Building Community for Forensic Interviewers
We are celebrating our 10th anniversary on April 4th at the Culture Center in Charleston. This week marks the fifth in a series of blogs reflecting year-by-year on the history, moments, and people of the CAC movement in West Virginia. To start with the first entry, click here.
Shortly after beginning work with WVCAN, I traveled to the southern part of the state to spend a day learning from CAC staff. I sat in on a case review with the multidisciplinary team, shadowed an advocate, talked budget diversification with the Executive Director, and then was escorted to a small room with a closed circuit television and recording equipment to meet with the Forensic Interviewer. I found the whole set-up fascinating and felt like I was on the inside of some action-thriller movie. Throughout the course of our meeting the complexity of forensic interviewing really hit me. This professional is tasked daily with bringing technical expertise in a developmentally-appropriate manner to child abuse investigations, whilst balancing the various needs of multiple agencies on their team… and they do all this while interviewing children.
What’s so hard about that? EVERYTHING! And in most communities they are among just a handful of professionals who do this work, if not the only person, like the individual I was visiting. The critical importance of this role is matched by the potential for isolation.
Maybe it was because WVCAN’s first Executive Director was previously a forensic interviewer, maybe it was the excellent and prolific research being published at the time, or maybe it was the imminent revision of the NCA Standards for Accreditation, but in 2010 WVCAN engaged in a statewide Forensic Interview Peer Review project. A historical flyer from the first regional, in-person Forensic Interview Peer Review advertised, “This seminar will be a safe, encouraging learning experience for individuals with at least 40 hours of forensic interviewing training to improve your forensic interviewing skills, keep current on the latest trends in the field, and support other Forensic Interviewers in West Virginia.”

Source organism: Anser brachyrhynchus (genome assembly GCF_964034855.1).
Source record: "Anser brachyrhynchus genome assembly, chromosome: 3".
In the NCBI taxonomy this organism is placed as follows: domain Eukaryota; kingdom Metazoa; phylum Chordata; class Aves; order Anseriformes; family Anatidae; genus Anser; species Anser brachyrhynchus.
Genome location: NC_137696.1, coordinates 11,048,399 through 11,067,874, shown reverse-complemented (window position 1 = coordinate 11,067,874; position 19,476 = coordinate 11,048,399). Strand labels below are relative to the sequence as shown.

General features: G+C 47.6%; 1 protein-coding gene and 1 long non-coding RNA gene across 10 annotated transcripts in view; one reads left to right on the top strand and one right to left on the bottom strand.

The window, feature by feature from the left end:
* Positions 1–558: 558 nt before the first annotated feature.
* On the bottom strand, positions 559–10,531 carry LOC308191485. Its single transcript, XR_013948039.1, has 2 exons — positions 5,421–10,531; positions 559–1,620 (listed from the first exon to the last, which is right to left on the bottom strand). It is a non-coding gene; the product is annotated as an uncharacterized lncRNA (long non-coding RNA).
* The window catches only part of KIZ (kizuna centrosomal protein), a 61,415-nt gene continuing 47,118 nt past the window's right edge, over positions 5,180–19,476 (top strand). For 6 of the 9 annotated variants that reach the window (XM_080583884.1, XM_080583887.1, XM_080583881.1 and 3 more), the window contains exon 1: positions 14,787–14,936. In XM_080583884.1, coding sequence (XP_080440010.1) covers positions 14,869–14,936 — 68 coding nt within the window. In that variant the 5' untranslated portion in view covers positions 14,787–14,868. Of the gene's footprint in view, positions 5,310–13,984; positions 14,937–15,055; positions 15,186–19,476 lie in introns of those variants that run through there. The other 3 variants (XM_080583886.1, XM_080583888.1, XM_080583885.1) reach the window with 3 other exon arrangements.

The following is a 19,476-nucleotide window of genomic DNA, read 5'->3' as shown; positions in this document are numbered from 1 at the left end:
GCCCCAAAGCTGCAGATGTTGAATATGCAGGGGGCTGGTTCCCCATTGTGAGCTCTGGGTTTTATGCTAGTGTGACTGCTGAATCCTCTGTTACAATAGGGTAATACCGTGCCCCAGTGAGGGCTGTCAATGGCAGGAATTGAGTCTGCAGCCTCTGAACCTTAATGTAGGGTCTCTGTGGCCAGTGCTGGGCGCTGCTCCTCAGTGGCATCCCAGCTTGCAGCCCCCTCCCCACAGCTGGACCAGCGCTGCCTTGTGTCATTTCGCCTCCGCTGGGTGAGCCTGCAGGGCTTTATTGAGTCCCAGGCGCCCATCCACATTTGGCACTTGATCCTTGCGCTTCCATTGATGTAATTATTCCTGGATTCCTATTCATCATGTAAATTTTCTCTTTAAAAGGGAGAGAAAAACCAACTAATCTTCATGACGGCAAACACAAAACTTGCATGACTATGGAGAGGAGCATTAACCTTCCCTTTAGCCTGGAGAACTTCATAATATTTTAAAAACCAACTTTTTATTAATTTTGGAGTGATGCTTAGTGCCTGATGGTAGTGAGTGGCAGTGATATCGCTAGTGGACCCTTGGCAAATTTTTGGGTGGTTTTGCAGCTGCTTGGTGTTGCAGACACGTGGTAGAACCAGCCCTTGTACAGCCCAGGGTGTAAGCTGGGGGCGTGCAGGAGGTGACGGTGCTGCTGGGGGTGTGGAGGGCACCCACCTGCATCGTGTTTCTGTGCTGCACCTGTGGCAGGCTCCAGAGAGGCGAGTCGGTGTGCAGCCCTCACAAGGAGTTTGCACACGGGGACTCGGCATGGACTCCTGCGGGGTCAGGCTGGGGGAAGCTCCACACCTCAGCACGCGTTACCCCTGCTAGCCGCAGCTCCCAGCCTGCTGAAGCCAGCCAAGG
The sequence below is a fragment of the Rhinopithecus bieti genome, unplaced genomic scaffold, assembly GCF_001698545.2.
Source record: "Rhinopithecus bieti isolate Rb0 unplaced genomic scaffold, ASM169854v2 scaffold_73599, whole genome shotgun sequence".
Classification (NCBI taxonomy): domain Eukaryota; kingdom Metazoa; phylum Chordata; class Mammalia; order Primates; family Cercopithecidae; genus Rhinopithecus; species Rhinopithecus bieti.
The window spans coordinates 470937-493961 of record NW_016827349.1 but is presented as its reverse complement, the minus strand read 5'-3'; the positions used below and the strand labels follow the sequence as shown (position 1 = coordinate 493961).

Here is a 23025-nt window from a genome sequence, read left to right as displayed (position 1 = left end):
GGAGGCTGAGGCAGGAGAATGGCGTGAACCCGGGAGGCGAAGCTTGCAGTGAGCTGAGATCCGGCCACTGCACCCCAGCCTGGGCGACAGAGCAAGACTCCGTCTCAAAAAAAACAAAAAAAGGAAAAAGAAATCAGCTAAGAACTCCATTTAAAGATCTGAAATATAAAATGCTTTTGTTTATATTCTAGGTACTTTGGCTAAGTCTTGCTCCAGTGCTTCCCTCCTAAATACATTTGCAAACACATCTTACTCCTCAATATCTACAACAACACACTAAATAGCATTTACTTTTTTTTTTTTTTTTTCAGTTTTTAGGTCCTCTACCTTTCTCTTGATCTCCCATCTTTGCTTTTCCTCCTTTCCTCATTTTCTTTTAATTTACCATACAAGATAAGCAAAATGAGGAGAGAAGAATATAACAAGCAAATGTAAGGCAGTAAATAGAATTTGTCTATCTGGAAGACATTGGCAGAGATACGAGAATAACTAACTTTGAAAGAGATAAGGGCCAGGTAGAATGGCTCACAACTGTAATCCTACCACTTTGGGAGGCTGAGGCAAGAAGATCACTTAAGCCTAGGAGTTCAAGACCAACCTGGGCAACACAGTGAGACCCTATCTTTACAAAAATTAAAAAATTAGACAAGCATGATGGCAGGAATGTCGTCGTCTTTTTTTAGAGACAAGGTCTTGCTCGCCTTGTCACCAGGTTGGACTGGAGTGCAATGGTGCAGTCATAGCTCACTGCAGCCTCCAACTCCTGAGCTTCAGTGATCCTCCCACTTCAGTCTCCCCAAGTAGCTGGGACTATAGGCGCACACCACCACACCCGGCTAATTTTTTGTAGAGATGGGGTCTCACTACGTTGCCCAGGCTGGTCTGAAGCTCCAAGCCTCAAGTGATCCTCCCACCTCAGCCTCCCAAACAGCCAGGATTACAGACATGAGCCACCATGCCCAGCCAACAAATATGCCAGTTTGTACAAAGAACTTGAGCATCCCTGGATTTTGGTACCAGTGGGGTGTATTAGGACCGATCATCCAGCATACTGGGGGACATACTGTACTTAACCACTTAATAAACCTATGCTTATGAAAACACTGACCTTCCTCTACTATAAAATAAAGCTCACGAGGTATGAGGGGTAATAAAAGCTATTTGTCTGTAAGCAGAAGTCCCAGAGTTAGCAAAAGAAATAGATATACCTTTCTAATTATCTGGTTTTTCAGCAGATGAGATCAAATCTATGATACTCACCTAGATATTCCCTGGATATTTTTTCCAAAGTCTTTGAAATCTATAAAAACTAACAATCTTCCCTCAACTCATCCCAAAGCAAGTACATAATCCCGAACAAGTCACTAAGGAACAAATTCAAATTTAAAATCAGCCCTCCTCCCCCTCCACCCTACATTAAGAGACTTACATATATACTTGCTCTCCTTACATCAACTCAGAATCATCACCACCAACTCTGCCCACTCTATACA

WVCAN had a lot of help from folks like Maureen Runyon and Dr. Laura Capage, whose interest in the ongoing development and education of Forensic Interviewers provided a strong framework for those early efforts. From across West Virginia, Forensic Interviewers showed up at these regional day-long meetings, DVDs or even videotapes of their interviews with children in-hand with a desire to develop their expertise and connect with their peers.
The project has certainly grown since 2010. Those early efforts have turned into four cohorts, meeting online monthly through a HIPAA-compliant, secure web platform and an annual day-long in-person peer review. While the technology and structure has advanced, the mission and purpose has remained constant. Forensic Interviewers with a desire to develop their expertise and connect with professionals around the state doing this complex job engage in a peer-led review of each other’s work. These meetings are vulnerable but respectful, they wade into territory that is scientific in its structure and artistic in its execution, and what could be a place of isolation has become a place of community. This community is made up of Forensic Interviewers with the desire to serve children better and a recognition that this goal is intrinsically linked to their peer network. It is WVCAN’s privilege to work alongside these professionals and provide the space for this community to thrive!